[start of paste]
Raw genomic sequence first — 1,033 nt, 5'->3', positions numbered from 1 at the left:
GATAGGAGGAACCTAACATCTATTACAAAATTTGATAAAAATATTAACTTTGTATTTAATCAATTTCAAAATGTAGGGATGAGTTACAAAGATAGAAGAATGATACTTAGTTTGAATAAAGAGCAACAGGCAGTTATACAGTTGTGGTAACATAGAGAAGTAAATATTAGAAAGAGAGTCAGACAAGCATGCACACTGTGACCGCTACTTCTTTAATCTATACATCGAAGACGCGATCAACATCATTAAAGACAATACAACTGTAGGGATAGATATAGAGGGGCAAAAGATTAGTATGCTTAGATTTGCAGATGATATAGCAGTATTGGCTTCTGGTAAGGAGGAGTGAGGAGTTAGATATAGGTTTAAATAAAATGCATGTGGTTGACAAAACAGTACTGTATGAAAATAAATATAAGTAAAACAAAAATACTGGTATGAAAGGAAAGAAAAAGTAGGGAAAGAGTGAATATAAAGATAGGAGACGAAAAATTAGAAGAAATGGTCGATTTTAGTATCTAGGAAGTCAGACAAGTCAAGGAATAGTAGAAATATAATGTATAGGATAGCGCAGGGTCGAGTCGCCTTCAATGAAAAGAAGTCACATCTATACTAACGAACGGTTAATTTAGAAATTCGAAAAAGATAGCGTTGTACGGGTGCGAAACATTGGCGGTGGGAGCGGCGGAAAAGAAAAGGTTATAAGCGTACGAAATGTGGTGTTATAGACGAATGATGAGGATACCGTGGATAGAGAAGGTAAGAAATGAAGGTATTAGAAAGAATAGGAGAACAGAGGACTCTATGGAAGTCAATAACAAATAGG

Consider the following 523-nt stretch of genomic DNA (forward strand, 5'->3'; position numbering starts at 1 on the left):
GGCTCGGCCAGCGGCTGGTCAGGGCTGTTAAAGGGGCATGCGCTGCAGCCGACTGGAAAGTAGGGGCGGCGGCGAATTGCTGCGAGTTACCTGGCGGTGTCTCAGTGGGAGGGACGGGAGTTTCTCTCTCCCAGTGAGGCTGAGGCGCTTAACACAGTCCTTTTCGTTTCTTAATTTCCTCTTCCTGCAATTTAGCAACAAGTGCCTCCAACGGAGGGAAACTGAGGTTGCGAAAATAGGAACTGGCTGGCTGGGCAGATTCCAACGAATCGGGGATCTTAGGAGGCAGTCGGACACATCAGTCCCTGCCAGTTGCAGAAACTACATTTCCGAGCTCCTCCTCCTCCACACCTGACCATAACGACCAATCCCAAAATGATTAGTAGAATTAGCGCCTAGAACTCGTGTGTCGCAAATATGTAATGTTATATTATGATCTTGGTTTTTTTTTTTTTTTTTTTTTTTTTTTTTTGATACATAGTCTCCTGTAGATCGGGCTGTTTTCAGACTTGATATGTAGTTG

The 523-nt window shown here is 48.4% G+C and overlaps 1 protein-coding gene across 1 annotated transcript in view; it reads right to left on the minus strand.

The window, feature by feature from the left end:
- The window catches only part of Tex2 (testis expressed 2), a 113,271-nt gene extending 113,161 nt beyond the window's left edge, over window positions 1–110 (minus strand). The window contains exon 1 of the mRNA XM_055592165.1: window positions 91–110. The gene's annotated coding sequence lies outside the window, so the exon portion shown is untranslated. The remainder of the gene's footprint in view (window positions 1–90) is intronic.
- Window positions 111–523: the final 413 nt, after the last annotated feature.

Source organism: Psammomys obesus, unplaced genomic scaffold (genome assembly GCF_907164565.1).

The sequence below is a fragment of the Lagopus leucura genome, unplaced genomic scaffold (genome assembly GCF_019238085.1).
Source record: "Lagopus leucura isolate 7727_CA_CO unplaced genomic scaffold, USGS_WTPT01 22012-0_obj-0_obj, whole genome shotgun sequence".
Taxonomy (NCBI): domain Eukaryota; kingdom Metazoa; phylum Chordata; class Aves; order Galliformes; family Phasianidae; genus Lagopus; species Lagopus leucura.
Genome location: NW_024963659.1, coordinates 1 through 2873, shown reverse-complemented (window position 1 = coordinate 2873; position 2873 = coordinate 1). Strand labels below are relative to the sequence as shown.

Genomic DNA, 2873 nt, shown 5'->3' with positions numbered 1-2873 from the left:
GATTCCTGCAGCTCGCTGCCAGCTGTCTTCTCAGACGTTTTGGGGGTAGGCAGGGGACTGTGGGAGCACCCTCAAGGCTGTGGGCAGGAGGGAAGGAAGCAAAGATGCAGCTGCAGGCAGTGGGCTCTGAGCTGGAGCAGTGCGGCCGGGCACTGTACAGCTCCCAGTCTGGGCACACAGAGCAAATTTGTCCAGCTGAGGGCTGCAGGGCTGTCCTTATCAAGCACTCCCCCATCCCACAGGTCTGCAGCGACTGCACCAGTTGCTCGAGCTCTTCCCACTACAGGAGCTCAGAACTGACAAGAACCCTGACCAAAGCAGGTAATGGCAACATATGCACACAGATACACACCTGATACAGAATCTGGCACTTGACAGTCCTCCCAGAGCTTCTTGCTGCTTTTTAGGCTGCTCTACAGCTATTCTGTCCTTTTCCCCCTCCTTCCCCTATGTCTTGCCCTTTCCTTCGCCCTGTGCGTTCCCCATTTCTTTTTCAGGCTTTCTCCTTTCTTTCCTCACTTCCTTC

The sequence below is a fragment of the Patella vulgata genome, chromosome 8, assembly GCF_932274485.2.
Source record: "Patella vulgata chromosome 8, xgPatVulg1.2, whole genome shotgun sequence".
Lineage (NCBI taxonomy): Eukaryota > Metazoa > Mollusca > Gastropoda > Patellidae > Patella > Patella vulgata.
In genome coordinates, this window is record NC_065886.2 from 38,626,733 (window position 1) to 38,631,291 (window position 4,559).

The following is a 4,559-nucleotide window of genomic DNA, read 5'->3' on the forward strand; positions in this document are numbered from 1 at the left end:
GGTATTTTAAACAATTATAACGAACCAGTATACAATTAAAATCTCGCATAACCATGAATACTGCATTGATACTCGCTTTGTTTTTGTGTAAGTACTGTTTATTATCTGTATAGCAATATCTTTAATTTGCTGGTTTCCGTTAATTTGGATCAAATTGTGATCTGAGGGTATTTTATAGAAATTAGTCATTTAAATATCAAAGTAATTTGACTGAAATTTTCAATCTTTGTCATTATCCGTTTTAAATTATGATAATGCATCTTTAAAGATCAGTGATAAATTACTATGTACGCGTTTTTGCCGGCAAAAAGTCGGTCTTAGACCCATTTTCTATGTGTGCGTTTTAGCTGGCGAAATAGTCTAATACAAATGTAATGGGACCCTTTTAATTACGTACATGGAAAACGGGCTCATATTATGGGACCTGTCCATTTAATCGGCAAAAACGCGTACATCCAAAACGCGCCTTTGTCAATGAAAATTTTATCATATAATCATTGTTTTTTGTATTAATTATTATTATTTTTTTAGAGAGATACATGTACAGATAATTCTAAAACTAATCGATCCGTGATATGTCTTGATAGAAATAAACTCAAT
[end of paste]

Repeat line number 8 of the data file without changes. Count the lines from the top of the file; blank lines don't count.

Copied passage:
- Window positions 111–523: the final 413 nt, after the last annotated feature.